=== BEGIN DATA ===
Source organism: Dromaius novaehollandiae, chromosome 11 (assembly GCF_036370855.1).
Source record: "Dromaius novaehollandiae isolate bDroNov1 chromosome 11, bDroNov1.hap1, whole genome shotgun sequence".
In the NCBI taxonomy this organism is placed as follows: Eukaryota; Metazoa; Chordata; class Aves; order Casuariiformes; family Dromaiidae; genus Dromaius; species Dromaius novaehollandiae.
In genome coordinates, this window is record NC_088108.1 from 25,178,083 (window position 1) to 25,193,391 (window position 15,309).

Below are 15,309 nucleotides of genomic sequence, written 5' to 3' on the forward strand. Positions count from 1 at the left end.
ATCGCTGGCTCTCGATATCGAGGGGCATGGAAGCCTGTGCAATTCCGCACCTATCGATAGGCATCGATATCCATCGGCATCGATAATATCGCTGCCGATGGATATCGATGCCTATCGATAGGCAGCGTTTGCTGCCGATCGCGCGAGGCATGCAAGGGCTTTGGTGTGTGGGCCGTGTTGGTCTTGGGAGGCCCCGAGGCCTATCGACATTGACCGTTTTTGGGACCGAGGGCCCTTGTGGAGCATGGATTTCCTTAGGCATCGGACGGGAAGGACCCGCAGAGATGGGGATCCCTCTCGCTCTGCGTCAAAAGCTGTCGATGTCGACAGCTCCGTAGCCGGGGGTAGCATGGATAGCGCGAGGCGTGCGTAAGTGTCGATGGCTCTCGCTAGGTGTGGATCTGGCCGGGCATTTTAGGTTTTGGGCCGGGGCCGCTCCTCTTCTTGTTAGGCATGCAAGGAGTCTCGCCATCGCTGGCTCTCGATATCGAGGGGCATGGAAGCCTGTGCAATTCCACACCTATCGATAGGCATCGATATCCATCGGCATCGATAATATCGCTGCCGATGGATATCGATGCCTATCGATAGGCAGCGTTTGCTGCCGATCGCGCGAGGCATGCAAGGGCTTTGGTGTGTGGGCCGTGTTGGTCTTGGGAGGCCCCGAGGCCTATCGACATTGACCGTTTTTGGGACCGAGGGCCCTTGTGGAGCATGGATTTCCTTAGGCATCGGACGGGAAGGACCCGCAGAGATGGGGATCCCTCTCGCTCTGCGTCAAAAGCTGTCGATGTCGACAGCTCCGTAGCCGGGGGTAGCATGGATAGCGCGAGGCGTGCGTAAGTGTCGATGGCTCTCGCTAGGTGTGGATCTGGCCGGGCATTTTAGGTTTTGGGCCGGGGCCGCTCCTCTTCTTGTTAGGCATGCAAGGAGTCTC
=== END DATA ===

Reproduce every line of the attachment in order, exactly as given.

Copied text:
Source organism: Dromaius novaehollandiae, chromosome 11 (assembly GCF_036370855.1).
Source record: "Dromaius novaehollandiae isolate bDroNov1 chromosome 11, bDroNov1.hap1, whole genome shotgun sequence".
In the NCBI taxonomy this organism is placed as follows: Eukaryota; Metazoa; Chordata; class Aves; order Casuariiformes; family Dromaiidae; genus Dromaius; species Dromaius novaehollandiae.
In genome coordinates, this window is record NC_088108.1 from 25,178,083 (window position 1) to 25,193,391 (window position 15,309).

Below are 15,309 nucleotides of genomic sequence, written 5' to 3' on the forward strand. Positions count from 1 at the left end.
ATCGCTGGCTCTCGATATCGAGGGGCATGGAAGCCTGTGCAATTCCGCACCTATCGATAGGCATCGATATCCATCGGCATCGATAATATCGCTGCCGATGGATATCGATGCCTATCGATAGGCAGCGTTTGCTGCCGATCGCGCGAGGCATGCAAGGGCTTTGGTGTGTGGGCCGTGTTGGTCTTGGGAGGCCCCGAGGCCTATCGACATTGACCGTTTTTGGGACCGAGGGCCCTTGTGGAGCATGGATTTCCTTAGGCATCGGACGGGAAGGACCCGCAGAGATGGGGATCCCTCTCGCTCTGCGTCAAAAGCTGTCGATGTCGACAGCTCCGTAGCCGGGGGTAGCATGGATAGCGCGAGGCGTGCGTAAGTGTCGATGGCTCTCGCTAGGTGTGGATCTGGCCGGGCATTTTAGGTTTTGGGCCGGGGCCGCTCCTCTTCTTGTTAGGCATGCAAGGAGTCTCGCCATCGCTGGCTCTCGATATCGAGGGGCATGGAAGCCTGTGCAATTCCACACCTATCGATAGGCATCGATATCCATCGGCATCGATAATATCGCTGCCGATGGATATCGATGCCTATCGATAGGCAGCGTTTGCTGCCGATCGCGCGAGGCATGCAAGGGCTTTGGTGTGTGGGCCGTGTTGGTCTTGGGAGGCCCCGAGGCCTATCGACATTGACCGTTTTTGGGACCGAGGGCCCTTGTGGAGCATGGATTTCCTTAGGCATCGGACGGGAAGGACCCGCAGAGATGGGGATCCCTCTCGCTCTGCGTCAAAAGCTGTCGATGTCGACAGCTCCGTAGCCGGGGGTAGCATGGATAGCGCGAGGCGTGCGTAAGTGTCGATGGCTCTCGCTAGGTGTGGATCTGGCCGGGCATTTTAGGTTTTGGGCCGGGGCCGCTCCTCTTCTTGTTAGGCATGCAAGGAGTCTC